SLEDGEHAMMER is the directorial debut of David A. Prior and brought to you by a budget of $20, a firm handshake and a case of room-temperature beer.
Well, let’s jump right in and see what’s so special about SLEDGEHAMMER!
After establishing the hell out of an ordinary house, we sift through days of slow-motion to get the heart-breaking tale of an abusive mother. Meeting her lover, she can’t be bothered with her child, so she locks him in a closet. However her affair is cut short when she and her lover get sledgehammered to death.
What happens to the boy? Nobody knoooows (spooky music)! But seriously, cops are like, “Huh…who cares.”
After a gross food fight and strange homophobic banter later, a group of horny (re: annoying) teens break in. Not only to have sexy times, but also…SATANIC RITUALS!!! Well, at least they’re not playing those awful, violent video games.
However, after goofing around a while, one of them has a bright idea:
Dude: Let’s have some real fun!
Other Dude: Orgy?
Dude: No. Seance!– this gem of a movie
Unfortunately, as expected, things go downhill fast and they start dying from a blue-collar, flannel-wearing serial killer. But can they find out about the missing boy before it’s too late? Can they escape the wrath of this every-man murderer? Could they show us another establishing shot of the house (because I missed it the first twenty times)?
Come watch to find out!
This is pure and utter 80’s garbage in its most beautiful form. SLEDGEHAMMER is the type of film that’s now parodied and glorified in today’s hottest Comedy-Horror flicks. Convoluted plot, awkward acting, scant budget, and gallons of fake blood – it ticks all of the boxes. It’s hard to understand, hard to hear, and hard to get any attachment to the characters, but it sure is easy on the eyes and the soul (just kidding, it’s garbage on the eyes, too).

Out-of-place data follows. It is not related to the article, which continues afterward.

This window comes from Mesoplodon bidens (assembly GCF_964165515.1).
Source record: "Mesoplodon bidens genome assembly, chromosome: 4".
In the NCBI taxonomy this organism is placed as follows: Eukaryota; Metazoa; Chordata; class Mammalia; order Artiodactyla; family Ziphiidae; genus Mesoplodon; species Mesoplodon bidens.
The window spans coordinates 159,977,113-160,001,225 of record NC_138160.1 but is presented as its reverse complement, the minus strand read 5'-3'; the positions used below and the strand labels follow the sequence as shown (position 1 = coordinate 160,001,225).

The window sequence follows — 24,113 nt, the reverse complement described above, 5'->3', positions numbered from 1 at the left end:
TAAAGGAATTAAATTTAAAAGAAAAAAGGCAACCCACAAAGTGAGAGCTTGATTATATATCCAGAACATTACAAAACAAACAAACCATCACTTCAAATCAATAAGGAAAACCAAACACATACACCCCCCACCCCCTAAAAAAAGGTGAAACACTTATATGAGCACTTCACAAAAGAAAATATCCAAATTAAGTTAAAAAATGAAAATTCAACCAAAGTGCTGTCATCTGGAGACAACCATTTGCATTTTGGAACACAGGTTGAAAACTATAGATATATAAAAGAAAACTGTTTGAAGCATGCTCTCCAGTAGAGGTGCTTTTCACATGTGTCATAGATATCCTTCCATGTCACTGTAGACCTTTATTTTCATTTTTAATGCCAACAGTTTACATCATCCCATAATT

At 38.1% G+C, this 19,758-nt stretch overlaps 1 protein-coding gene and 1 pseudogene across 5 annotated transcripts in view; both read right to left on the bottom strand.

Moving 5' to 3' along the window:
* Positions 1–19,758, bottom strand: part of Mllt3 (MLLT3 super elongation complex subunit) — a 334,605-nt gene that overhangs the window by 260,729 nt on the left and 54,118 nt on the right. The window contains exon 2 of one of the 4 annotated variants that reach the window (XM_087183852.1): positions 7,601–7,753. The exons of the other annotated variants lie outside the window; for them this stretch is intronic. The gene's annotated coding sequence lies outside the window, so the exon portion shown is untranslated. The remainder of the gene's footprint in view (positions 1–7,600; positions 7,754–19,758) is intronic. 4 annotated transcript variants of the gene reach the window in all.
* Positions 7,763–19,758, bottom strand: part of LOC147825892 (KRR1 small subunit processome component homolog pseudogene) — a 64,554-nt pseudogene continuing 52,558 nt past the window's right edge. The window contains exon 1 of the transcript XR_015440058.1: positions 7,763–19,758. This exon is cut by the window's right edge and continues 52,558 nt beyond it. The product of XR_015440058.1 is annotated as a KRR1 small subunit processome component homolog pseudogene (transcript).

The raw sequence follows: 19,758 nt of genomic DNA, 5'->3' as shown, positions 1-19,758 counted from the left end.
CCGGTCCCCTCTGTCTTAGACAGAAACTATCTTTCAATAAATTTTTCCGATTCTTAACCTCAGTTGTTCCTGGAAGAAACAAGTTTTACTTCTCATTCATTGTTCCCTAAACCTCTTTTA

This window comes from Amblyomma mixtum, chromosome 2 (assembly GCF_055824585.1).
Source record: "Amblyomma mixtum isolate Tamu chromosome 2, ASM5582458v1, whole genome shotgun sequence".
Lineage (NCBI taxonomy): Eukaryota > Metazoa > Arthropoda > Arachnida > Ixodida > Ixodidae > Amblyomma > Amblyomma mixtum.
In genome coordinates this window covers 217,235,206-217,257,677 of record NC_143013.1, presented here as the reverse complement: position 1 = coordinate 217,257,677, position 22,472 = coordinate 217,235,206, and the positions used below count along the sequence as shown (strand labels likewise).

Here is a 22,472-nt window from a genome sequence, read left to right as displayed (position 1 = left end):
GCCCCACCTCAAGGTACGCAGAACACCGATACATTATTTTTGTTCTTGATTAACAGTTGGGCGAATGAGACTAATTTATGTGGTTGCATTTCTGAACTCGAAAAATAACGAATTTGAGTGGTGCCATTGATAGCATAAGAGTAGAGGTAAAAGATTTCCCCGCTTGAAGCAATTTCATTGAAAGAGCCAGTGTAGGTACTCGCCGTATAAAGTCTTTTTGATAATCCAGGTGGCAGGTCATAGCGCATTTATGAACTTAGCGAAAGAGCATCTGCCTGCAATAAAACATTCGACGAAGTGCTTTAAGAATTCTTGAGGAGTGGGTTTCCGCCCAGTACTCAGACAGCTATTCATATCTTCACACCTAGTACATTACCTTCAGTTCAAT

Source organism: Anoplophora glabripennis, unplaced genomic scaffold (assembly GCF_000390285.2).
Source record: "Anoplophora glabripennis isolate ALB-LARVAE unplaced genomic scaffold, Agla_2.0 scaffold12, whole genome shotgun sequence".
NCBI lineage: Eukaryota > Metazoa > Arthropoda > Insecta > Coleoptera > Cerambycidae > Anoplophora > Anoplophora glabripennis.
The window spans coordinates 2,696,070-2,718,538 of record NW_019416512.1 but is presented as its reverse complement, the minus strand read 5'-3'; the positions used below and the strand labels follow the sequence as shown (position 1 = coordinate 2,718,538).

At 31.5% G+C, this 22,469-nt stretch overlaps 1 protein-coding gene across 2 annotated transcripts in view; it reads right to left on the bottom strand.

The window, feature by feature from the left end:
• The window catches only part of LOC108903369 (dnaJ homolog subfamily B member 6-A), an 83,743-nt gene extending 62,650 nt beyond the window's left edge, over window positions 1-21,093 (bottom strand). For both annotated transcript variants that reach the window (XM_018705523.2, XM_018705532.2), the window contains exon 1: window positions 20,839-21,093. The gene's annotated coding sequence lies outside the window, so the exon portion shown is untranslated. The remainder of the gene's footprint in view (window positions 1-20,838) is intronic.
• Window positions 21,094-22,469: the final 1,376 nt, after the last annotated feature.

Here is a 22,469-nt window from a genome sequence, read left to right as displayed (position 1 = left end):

This is a gem of Movie Mania’s Monday bargains, on the bottom shelf of the video rental store, un-rewound because no one cared enough to be kind to it.
Brain Roll Juice (spoilers):
Okay, two thoughts.
First is the strange fixation of homophobia of the 80’s. I’ve seen this time and time again in 80’s horror – there’s this sudden scene when we’re getting to know our cast of characters when gayness is brought up, usually to establish that our characters are “men” and they ain’t no queeros!This is usually in response to talking about having sex with their girlfriends (which is redundant at best and very suspicious at worst), or to prompt one of the dudes to incite the incident, which leads to their untimely deaths.
So….in a way…homophobia is to blame for the murder counts in a lot of these movies…
Second, I actually like this killer’s concept. Much like what Jason eventually becomes, this killer is very much a victim. I enjoyed the duality of the little boy and the fully grown serial killer. It touches on child abuse in a strange and real way. It’s understandable how the child could think, “If only I were bigger/stronger/older, I could save myself…” So, in death, he does just that. He becomes older and stronger to gain control and agency over situations that he had no prior agency in. As his larger and more blue-collared entity, he can make sure is safe – from everyone.
It is an idealized state of projection of what a small child would imagine what strength and power is.
And for this schlock of a movie to have that kind of depth and empathy…well, it might just be a happy coincidence. But I’m going to take it at face value and call congratulations to making a complex and well-developed killer in the midst of 80’s serial killer mania.
If you enjoy movies that can only be found on an unmarked VHS tape from a shady estate sale, then this is your jam, my friend.(3.5 / 5)
**Footnote: I just got through this whole review without mentioning Peter Gabriel, I’ll take my praise and adoration in the comments, thank you.**